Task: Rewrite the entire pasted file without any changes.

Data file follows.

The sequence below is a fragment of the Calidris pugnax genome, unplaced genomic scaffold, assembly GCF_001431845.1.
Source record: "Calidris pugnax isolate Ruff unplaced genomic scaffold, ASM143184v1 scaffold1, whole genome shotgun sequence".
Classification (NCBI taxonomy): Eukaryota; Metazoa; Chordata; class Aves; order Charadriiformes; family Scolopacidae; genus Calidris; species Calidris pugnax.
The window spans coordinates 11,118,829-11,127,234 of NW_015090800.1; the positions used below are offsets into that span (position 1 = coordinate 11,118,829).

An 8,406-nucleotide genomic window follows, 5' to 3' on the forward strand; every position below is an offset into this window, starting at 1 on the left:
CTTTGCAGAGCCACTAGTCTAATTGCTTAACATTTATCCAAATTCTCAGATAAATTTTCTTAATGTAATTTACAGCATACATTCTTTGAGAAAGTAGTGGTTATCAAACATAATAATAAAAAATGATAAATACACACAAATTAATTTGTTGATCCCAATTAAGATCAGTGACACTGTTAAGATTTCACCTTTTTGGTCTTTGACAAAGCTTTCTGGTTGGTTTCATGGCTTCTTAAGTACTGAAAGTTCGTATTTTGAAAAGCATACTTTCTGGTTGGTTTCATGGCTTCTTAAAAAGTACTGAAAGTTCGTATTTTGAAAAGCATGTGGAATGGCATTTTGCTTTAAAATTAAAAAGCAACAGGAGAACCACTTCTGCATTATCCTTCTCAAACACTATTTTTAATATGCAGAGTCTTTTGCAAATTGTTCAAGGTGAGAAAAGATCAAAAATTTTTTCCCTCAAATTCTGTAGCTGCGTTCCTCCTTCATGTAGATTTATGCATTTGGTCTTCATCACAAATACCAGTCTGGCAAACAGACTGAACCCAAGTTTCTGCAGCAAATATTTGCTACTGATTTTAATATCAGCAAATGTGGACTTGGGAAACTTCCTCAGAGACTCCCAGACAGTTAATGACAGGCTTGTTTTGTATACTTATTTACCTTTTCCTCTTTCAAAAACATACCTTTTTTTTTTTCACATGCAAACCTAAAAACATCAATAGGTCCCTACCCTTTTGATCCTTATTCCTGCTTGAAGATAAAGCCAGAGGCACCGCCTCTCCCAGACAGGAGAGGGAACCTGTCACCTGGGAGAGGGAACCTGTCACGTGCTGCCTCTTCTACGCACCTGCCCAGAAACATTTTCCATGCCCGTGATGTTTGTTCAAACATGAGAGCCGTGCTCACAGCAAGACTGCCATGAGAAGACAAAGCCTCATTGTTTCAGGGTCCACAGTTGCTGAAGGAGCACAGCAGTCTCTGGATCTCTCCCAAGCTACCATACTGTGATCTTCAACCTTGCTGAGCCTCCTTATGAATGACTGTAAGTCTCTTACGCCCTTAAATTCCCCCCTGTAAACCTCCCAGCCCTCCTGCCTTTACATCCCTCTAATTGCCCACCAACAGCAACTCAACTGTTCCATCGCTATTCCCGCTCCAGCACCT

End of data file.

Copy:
The sequence below is a fragment of the Calidris pugnax genome, unplaced genomic scaffold, assembly GCF_001431845.1.
Source record: "Calidris pugnax isolate Ruff unplaced genomic scaffold, ASM143184v1 scaffold1, whole genome shotgun sequence".
Classification (NCBI taxonomy): Eukaryota; Metazoa; Chordata; class Aves; order Charadriiformes; family Scolopacidae; genus Calidris; species Calidris pugnax.
The window spans coordinates 11,118,829-11,127,234 of NW_015090800.1; the positions used below are offsets into that span (position 1 = coordinate 11,118,829).

An 8,406-nucleotide genomic window follows, 5' to 3' on the forward strand; every position below is an offset into this window, starting at 1 on the left:
CTTTGCAGAGCCACTAGTCTAATTGCTTAACATTTATCCAAATTCTCAGATAAATTTTCTTAATGTAATTTACAGCATACATTCTTTGAGAAAGTAGTGGTTATCAAACATAATAATAAAAAATGATAAATACACACAAATTAATTTGTTGATCCCAATTAAGATCAGTGACACTGTTAAGATTTCACCTTTTTGGTCTTTGACAAAGCTTTCTGGTTGGTTTCATGGCTTCTTAAGTACTGAAAGTTCGTATTTTGAAAAGCATACTTTCTGGTTGGTTTCATGGCTTCTTAAAAAGTACTGAAAGTTCGTATTTTGAAAAGCATGTGGAATGGCATTTTGCTTTAAAATTAAAAAGCAACAGGAGAACCACTTCTGCATTATCCTTCTCAAACACTATTTTTAATATGCAGAGTCTTTTGCAAATTGTTCAAGGTGAGAAAAGATCAAAAATTTTTTCCCTCAAATTCTGTAGCTGCGTTCCTCCTTCATGTAGATTTATGCATTTGGTCTTCATCACAAATACCAGTCTGGCAAACAGACTGAACCCAAGTTTCTGCAGCAAATATTTGCTACTGATTTTAATATCAGCAAATGTGGACTTGGGAAACTTCCTCAGAGACTCCCAGACAGTTAATGACAGGCTTGTTTTGTATACTTATTTACCTTTTCCTCTTTCAAAAACATACCTTTTTTTTTTTCACATGCAAACCTAAAAACATCAATAGGTCCCTACCCTTTTGATCCTTATTCCTGCTTGAAGATAAAGCCAGAGGCACCGCCTCTCCCAGACAGGAGAGGGAACCTGTCACCTGGGAGAGGGAACCTGTCACGTGCTGCCTCTTCTACGCACCTGCCCAGAAACATTTTCCATGCCCGTGATGTTTGTTCAAACATGAGAGCCGTGCTCACAGCAAGACTGCCATGAGAAGACAAAGCCTCATTGTTTCAGGGTCCACAGTTGCTGAAGGAGCACAGCAGTCTCTGGATCTCTCCCAAGCTACCATACTGTGATCTTCAACCTTGCTGAGCCTCCTTATGAATGACTGTAAGTCTCTTACGCCCTTAAATTCCCCCCTGTAAACCTCCCAGCCCTCCTGCCTTTACATCCCTCTAATTGCCCACCAACAGCAACTCAACTGTTCCATCGCTATTCCCGCTCCAGCACCT